Student Perspective: Aaren

April 30, 2019

The socio-economic barriers that everyone must face will inevitably define access to many things, including healthcare.  Yet, these barriers can be the last thing we consider as providers when managing the disease states of our patients.  Our pharmacy extern for the month April, Aaren, was tasked to face those barriers head, and his skills will be forever changed due to it.  He shares his experiences in this month’s Student Perspective:

My time at HPFC has been very eye opening, informative and an incredible learning experience. Prior to my exposure with the underserved and uninsured population it was hard for me to understand and comprehend how a person could allow themselves to fall into the rut of unhealthy life choices and not prioritizing their individual health. I have been in settings in which patients have been able to afford proper healthcare or had insurance that covered a majority of their care. However, upon serving the population that HPFC sees on a daily basis, my thought process had to change to correlate with the affordability mindset and the formulary that is available through HPFC.

For example, for a patient who is diagnosed with A. Fib., Eliquis or Xarelto have become very commonly prescribed in this disease state and for good reason. The Factor Xa inhibitors are much less burdensome on the patient compared to warfarin and often time result in less side effects and better compliance. However, a patient with A. Fib. at HPFC likely could not afford these medications due to high cost and the limited formulary available. Throughout my schooling, we have been taught to focus on using the best possible drug available for our patients and affordability constraints were rarely implemented. This thought process that was used/taught in school does not work with patients who do not have insurance or a way to afford these more expensive and newer medications.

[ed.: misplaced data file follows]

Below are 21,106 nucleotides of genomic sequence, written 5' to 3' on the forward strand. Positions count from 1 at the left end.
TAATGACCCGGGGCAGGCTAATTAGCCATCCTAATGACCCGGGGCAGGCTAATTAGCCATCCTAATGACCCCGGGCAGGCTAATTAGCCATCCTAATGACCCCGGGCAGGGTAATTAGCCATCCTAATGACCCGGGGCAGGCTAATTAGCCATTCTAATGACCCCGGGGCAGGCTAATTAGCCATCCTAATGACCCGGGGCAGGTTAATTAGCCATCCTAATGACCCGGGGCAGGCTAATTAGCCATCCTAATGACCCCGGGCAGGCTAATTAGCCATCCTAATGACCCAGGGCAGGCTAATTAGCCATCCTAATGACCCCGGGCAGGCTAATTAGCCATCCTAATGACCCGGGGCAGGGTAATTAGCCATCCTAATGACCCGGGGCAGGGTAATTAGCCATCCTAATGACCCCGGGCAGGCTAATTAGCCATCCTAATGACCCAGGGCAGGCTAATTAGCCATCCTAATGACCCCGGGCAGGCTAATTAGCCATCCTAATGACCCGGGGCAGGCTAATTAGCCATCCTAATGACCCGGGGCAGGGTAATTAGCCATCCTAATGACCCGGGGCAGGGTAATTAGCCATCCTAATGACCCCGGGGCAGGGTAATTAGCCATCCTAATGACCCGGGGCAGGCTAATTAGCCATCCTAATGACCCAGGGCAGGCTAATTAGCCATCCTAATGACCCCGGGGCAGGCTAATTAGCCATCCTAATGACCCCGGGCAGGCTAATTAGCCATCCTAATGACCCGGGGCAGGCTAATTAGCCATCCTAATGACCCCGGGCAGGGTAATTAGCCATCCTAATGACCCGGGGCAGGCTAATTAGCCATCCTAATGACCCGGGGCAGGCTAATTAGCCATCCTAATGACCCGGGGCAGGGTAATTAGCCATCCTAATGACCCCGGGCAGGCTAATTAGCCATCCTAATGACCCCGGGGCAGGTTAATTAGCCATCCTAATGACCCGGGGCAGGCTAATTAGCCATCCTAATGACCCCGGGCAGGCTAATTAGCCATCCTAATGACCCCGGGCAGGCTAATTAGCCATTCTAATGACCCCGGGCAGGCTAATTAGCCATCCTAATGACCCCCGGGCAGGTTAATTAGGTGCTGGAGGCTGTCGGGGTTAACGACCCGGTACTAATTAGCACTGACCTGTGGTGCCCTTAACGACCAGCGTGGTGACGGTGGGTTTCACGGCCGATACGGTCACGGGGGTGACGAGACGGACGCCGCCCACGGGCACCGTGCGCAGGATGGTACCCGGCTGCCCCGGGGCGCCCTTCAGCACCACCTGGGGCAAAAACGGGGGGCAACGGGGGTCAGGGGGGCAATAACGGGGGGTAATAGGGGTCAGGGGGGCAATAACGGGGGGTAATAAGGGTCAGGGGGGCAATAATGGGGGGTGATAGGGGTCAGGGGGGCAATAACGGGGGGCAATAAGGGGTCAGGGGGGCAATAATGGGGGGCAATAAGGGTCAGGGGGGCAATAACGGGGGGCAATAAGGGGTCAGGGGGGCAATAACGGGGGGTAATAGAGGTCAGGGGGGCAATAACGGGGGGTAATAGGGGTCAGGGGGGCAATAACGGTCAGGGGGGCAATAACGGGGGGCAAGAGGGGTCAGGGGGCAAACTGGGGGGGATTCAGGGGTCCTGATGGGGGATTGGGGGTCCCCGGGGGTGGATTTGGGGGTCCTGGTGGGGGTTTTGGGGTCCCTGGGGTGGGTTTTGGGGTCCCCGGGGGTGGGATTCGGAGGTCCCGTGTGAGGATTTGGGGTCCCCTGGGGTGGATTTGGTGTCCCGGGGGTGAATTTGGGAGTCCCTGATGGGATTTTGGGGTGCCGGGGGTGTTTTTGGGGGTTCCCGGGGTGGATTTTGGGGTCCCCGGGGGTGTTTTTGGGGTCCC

The most memorable patient that comes to my mind from the month was TW. TW has been suffering from constant GI upset and pain even when being treated with a PPI and H2 blocker. After discussions with Joann and reviewing her chart, Joann was concerned about the possibility of eosinophilic esophagitis (EoE) in this patient. Generally, the treatment for EoE is aerosolized fluticasone, usually in the form of Flovent HFA, swallowed twice daily. Unfortunately, the patient could not afford a Flovent inhaler and we could not provide one due to lack of availability. After the patient had left and been referred to a GI specialist, I was able to figure out a viable cost-effective alternative treatment for this patient. Instead of using the Flovent inhaler, nasal fluticasone could serve as a replacement by being swallowed. This option would provide adequate doses of fluticasone and cost well under $20. After discussing this option with Joann, she agreed that it could be a good treatment option if the patient comes in for a return visit and is willing to try it.

Without experiencing first-hand the struggles and priorities of the underserved and uninsured, I would not have had the practice and creative thinking oriented to working around extreme financial barriers that I’m sure I will encounter later on in my career whether in the community or hospital setting. My experience at HPFC has been an extremely valuable and eye opening one and I look forward to using the knowledge and experience I have gained here to better serve my future patients.